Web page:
Mexico's congress approved on Thursday a reform that lets some foreign agents carry arms inside the country, a significant change in a nation that has historically said the practice would violate its sovereignty.

Under the law, foreign customs and migration agents will be allowed to carry guns in previously established zones. Also, foreign leaders or heads of state will be able to enter Mexico with armed security details.

Officials say the presence of foreign agents in Mexico will speed up the joint inspection process and facilitate the flow of goods and people across borders. They also say foreign customs and migration agents at times need guns to guarantee their security given the problems of drug and human trafficking.

The bill, which was proposed by President Enrique Pena Nieto, was passed earlier by Mexico's Senate. On Thursday, the Chamber of Deputies approved it 288 votes to 82, with nine abstentions. It will now be sent to the executive branch to be published and go into effect.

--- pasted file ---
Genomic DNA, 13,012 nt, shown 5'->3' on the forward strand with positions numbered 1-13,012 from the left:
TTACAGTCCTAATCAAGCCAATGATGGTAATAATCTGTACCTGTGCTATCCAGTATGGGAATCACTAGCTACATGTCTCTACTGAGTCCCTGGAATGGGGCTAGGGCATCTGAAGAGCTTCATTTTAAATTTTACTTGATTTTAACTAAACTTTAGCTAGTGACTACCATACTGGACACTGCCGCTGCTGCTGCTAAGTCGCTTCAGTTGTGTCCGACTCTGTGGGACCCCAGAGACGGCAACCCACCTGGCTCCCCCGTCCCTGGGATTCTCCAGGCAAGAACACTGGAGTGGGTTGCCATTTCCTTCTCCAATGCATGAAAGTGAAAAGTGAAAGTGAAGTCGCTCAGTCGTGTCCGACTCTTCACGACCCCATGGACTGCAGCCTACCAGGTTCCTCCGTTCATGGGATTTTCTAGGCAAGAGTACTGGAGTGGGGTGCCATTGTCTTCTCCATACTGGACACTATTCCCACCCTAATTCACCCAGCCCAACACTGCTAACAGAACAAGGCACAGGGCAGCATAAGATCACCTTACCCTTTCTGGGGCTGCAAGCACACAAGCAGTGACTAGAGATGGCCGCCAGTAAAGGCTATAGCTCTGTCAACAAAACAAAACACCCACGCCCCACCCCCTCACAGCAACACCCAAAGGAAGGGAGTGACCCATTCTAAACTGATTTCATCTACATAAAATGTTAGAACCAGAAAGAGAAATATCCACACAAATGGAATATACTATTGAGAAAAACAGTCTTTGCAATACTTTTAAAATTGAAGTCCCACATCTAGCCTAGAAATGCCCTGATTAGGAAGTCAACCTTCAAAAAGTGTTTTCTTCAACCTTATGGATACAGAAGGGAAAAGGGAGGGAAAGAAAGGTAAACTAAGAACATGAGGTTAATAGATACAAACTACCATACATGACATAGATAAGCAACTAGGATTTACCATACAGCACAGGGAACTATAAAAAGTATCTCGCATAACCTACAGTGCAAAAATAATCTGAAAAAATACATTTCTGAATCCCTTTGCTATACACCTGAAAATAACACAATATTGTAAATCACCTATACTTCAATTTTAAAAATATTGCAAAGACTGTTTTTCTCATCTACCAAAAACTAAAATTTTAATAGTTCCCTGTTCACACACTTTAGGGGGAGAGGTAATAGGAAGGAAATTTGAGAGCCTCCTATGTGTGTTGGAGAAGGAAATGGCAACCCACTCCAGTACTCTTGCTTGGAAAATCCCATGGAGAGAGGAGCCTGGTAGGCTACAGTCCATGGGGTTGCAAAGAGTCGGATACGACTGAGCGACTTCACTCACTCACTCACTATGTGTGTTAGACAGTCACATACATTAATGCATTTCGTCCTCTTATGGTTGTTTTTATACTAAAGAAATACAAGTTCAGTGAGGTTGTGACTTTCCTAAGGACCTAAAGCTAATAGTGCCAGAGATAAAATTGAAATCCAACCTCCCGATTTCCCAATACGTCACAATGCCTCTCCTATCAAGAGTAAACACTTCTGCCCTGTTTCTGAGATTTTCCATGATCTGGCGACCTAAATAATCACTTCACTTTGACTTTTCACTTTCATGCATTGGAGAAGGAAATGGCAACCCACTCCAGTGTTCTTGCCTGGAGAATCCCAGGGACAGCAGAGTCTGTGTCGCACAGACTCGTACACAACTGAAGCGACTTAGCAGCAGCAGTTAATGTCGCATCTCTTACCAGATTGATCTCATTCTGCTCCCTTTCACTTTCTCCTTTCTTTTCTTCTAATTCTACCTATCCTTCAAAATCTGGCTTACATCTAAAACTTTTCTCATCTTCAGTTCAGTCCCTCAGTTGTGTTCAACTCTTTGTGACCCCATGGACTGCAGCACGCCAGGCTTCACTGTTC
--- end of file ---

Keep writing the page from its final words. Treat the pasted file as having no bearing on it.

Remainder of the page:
Previously, Mexican law prohibited any foreign agent or official from carrying weapons inside the country or participating in operations to arrest criminals. Authorities have always denied media reports of U.S. agents directly taking part in anti-drug trafficking operations inside Mexico.

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Permits will be limited to revolvers or semi-automatic pistols with a caliber less than .40 and be granted by Mexico's national defense department. The initiative demands reciprocity, implying that the foreign government would also allow Mexican agents to carry guns in its territory.

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